My decision made, I ran with renewed purpose all the way into the kitchen, determined to speak to Renesmee. She was seated with her back to me, already eating a cookie that she knew that she didn't deserve, which only disappointed me further. Esme was already in her study surveying plans for a home that she and Carlisle had hopes of renovating for our next move.
"Renesmee…" I said firmly with my hands planted on my hips to show her that I meant business. She would not wrap me around her finger this time.
She grew very still. Only her heart beat gave away her nature, she was so still. Daddy didn't sound happy. At least she was aware of my attitude, but would she acknowledge the reason for it?
Her wide innocent smile when she turned around answered that question. Did she truly not comprehend the magnitude of what she had just done? Her careful plotting had me under the impression that she was fully aware of her actions, and the impact that they made on others. I pulled my eyebrows together at that thought, and I heard Nessie mentally process my expression before she began to pout.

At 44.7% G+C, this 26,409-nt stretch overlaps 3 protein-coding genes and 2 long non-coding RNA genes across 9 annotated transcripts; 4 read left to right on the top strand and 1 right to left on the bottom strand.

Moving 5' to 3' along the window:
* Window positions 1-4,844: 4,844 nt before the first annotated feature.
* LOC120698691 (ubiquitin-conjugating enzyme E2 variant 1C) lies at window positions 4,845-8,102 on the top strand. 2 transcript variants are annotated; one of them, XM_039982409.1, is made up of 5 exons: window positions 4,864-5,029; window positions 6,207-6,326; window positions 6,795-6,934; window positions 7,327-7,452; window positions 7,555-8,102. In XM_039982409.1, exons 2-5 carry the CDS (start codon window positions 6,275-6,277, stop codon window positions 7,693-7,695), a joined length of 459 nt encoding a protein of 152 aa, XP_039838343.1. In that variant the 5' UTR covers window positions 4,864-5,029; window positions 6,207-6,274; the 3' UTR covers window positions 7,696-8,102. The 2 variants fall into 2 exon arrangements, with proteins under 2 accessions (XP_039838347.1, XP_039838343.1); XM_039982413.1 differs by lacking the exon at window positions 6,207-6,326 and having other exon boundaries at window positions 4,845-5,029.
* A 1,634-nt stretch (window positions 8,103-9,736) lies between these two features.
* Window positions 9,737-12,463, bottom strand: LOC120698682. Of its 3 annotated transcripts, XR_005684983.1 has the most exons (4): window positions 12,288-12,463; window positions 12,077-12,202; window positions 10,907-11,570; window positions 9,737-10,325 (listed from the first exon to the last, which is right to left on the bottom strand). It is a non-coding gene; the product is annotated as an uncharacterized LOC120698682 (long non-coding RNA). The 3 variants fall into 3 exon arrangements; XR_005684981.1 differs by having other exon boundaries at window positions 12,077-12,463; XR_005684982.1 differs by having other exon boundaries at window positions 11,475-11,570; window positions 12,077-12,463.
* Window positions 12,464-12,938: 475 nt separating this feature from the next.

I knew Daddy was upset at me, but I didn't know why. I made Grandma happy, right?
I let out a deep breath and pinched the bridge of my nose. Obviously Renesmee hadn't fully comprehended the nature of her actions, as sneakily carried out as they were. I couldn't help but smile when my daughter treated me to a memory-montage of Rose smacking Emmett in the head for every stupid thing he had said this month. I was in the background of every memory, in the exact position that I currently found myself. I would have to tell Emmett and Rose to tone down the violence when I spoke to Emmett about hairy-chest inducing vegetables. I couldn't put off the necessary conversation with my daughter any longer.
"I think you and I need to go for a little walk," I said as I scooped Renesmee up and held her like she was an infant. I darted out of the house and started running for the woods, clearing the river and veering away from the scent trails left by my wife and sisters. This was a father-daughter talk; it needed to be private.
I could feel my daughter's nervousness even without Jasper's talent. Renesmee startled me by remembering Jacob's body language after the private scolding I had given him the other day when he had taken my baby girl on his bike after I said no.